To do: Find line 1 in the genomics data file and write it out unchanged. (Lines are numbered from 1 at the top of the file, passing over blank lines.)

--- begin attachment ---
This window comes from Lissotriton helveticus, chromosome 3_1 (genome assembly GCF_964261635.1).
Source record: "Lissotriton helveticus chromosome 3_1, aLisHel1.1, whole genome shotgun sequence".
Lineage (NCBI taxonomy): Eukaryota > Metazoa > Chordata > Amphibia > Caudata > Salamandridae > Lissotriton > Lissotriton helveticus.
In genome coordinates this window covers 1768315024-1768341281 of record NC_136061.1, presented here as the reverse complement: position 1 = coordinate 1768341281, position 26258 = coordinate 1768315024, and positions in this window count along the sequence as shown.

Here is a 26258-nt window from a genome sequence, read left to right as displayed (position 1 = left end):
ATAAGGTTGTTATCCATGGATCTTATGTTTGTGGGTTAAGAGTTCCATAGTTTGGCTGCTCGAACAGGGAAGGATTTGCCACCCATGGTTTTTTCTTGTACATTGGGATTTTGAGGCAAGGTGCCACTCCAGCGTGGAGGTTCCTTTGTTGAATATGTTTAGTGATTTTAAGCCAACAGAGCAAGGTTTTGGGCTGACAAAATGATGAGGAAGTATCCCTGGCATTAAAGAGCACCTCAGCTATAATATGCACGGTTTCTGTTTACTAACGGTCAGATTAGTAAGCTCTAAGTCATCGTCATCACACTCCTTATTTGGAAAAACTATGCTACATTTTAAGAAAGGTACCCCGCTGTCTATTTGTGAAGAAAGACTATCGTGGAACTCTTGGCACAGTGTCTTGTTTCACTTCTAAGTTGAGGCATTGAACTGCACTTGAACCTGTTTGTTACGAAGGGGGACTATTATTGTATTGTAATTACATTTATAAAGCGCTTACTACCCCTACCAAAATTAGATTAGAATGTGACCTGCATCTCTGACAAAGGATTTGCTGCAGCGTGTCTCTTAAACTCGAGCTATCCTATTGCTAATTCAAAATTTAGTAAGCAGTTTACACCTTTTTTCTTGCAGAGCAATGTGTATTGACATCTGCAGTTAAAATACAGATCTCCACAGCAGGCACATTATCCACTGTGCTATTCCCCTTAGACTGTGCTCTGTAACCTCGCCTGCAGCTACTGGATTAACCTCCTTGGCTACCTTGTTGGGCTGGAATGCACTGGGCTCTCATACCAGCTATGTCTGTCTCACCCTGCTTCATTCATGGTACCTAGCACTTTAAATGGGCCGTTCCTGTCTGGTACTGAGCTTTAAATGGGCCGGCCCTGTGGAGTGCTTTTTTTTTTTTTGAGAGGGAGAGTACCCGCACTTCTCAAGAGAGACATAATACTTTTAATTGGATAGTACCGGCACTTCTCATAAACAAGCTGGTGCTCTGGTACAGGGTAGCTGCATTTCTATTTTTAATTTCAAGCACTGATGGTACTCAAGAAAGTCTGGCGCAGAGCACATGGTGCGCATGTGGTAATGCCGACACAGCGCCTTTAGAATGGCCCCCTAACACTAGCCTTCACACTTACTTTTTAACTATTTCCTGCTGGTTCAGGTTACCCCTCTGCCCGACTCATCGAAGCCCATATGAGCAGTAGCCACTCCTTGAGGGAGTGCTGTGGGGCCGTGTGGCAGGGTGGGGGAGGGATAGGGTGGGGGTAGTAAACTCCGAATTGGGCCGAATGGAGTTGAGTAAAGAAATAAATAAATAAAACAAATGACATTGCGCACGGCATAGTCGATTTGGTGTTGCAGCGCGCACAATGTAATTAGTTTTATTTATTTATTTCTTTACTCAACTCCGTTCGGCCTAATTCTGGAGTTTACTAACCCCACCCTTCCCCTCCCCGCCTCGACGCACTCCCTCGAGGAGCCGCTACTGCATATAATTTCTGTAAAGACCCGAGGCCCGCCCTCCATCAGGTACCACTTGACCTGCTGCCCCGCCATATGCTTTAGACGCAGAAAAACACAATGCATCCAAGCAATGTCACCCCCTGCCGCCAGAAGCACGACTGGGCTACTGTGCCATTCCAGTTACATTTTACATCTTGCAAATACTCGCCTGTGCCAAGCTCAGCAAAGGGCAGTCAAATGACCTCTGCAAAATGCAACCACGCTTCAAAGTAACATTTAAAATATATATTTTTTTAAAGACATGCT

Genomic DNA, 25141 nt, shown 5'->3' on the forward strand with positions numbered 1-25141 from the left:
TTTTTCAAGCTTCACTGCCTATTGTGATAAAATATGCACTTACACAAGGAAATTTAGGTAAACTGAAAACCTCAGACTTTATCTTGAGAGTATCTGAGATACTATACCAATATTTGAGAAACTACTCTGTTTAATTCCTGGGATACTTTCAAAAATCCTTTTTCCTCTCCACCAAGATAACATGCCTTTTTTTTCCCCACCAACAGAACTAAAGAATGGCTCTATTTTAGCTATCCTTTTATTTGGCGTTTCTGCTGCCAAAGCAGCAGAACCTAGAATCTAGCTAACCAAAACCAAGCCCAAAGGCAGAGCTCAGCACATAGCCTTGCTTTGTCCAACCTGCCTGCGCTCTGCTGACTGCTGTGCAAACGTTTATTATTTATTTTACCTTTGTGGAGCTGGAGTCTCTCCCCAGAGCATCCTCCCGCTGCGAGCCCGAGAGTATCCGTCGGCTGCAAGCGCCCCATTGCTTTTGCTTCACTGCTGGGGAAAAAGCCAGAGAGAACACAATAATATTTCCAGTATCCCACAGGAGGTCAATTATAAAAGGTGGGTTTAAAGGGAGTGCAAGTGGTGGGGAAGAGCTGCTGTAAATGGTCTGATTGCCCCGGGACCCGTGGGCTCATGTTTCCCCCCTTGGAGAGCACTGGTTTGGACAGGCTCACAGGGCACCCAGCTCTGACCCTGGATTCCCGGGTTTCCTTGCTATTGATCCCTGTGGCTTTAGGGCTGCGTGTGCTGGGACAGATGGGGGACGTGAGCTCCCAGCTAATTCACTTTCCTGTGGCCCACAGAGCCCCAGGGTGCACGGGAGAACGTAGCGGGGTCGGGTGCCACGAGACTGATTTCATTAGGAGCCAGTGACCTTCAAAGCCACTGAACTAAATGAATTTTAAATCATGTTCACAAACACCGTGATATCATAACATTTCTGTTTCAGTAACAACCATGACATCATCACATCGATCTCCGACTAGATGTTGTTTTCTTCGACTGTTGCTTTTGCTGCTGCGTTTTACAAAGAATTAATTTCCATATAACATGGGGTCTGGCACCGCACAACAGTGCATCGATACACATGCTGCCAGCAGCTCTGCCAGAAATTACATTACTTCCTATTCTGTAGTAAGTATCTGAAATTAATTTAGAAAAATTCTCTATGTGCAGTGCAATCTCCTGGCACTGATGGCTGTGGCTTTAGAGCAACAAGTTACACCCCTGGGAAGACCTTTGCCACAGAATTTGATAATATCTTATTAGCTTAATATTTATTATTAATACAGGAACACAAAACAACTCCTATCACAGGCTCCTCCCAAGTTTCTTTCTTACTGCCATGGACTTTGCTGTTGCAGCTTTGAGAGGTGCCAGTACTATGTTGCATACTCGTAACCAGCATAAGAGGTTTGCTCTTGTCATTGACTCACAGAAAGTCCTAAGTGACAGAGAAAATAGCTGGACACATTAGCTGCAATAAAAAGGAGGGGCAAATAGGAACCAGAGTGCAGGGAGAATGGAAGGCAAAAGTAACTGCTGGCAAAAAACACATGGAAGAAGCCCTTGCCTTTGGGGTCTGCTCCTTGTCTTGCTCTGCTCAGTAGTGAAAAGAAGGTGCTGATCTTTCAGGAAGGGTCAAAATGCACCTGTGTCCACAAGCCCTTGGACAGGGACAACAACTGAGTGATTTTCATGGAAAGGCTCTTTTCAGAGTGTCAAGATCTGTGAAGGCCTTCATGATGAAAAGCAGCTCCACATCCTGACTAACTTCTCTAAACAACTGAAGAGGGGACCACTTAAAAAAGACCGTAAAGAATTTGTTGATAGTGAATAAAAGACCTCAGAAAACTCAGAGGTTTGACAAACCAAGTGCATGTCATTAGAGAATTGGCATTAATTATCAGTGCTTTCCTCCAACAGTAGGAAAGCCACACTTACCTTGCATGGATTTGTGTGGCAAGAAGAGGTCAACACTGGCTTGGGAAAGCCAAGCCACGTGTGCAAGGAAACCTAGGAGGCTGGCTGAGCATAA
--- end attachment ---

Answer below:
This window comes from Lissotriton helveticus, chromosome 3_1 (genome assembly GCF_964261635.1).